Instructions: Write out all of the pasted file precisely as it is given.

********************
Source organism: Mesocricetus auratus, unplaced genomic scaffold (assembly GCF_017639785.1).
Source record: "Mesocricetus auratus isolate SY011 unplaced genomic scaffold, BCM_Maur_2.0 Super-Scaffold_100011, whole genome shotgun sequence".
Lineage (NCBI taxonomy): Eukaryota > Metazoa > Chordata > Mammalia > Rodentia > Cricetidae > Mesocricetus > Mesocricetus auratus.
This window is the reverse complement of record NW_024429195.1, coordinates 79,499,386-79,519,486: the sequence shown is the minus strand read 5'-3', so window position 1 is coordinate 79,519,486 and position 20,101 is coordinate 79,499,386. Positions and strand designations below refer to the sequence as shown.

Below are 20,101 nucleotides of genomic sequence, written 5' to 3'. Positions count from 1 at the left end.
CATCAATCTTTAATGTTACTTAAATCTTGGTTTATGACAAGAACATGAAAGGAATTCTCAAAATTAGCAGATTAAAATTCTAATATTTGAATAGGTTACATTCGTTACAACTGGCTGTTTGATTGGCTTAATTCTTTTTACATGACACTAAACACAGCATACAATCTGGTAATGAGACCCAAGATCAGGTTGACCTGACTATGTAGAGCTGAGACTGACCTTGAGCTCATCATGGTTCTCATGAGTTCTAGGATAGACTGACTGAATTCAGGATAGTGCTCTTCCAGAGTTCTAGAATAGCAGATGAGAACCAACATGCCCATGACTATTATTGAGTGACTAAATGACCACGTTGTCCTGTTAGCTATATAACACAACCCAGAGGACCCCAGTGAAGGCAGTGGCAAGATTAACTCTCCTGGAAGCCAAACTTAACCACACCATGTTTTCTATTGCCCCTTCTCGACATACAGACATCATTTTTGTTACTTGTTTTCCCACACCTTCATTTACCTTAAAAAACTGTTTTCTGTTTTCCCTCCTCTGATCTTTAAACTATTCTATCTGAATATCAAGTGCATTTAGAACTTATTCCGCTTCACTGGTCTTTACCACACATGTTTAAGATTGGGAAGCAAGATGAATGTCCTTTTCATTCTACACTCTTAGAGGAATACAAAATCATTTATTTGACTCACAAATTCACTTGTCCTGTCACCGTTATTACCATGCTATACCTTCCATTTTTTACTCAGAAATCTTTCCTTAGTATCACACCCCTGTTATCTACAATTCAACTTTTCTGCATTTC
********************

Source organism: Mesocricetus auratus, unplaced genomic scaffold (assembly GCF_017639785.1).
Source record: "Mesocricetus auratus isolate SY011 unplaced genomic scaffold, BCM_Maur_2.0 Super-Scaffold_100011, whole genome shotgun sequence".
Lineage (NCBI taxonomy): Eukaryota > Metazoa > Chordata > Mammalia > Rodentia > Cricetidae > Mesocricetus > Mesocricetus auratus.
This window is the reverse complement of record NW_024429195.1, coordinates 79,499,386-79,519,486: the sequence shown is the minus strand read 5'-3', so window position 1 is coordinate 79,519,486 and position 20,101 is coordinate 79,499,386. Positions and strand designations below refer to the sequence as shown.

Below are 20,101 nucleotides of genomic sequence, written 5' to 3'. Positions count from 1 at the left end.
CATCAATCTTTAATGTTACTTAAATCTTGGTTTATGACAAGAACATGAAAGGAATTCTCAAAATTAGCAGATTAAAATTCTAATATTTGAATAGGTTACATTCGTTACAACTGGCTGTTTGATTGGCTTAATTCTTTTTACATGACACTAAACACAGCATACAATCTGGTAATGAGACCCAAGATCAGGTTGACCTGACTATGTAGAGCTGAGACTGACCTTGAGCTCATCATGGTTCTCATGAGTTCTAGGATAGACTGACTGAATTCAGGATAGTGCTCTTCCAGAGTTCTAGAATAGCAGATGAGAACCAACATGCCCATGACTATTATTGAGTGACTAAATGACCACGTTGTCCTGTTAGCTATATAACACAACCCAGAGGACCCCAGTGAAGGCAGTGGCAAGATTAACTCTCCTGGAAGCCAAACTTAACCACACCATGTTTTCTATTGCCCCTTCTCGACATACAGACATCATTTTTGTTACTTGTTTTCCCACACCTTCATTTACCTTAAAAAACTGTTTTCTGTTTTCCCTCCTCTGATCTTTAAACTATTCTATCTGAATATCAAGTGCATTTAGAACTTATTCCGCTTCACTGGTCTTTACCACACATGTTTAAGATTGGGAAGCAAGATGAATGTCCTTTTCATTCTACACTCTTAGAGGAATACAAAATCATTTATTTGACTCACAAATTCACTTGTCCTGTCACCGTTATTACCATGCTATACCTTCCATTTTTTACTCAGAAATCTTTCCTTAGTATCACACCCCTGTTATCTACAATTCAACTTTTCTGCATTTC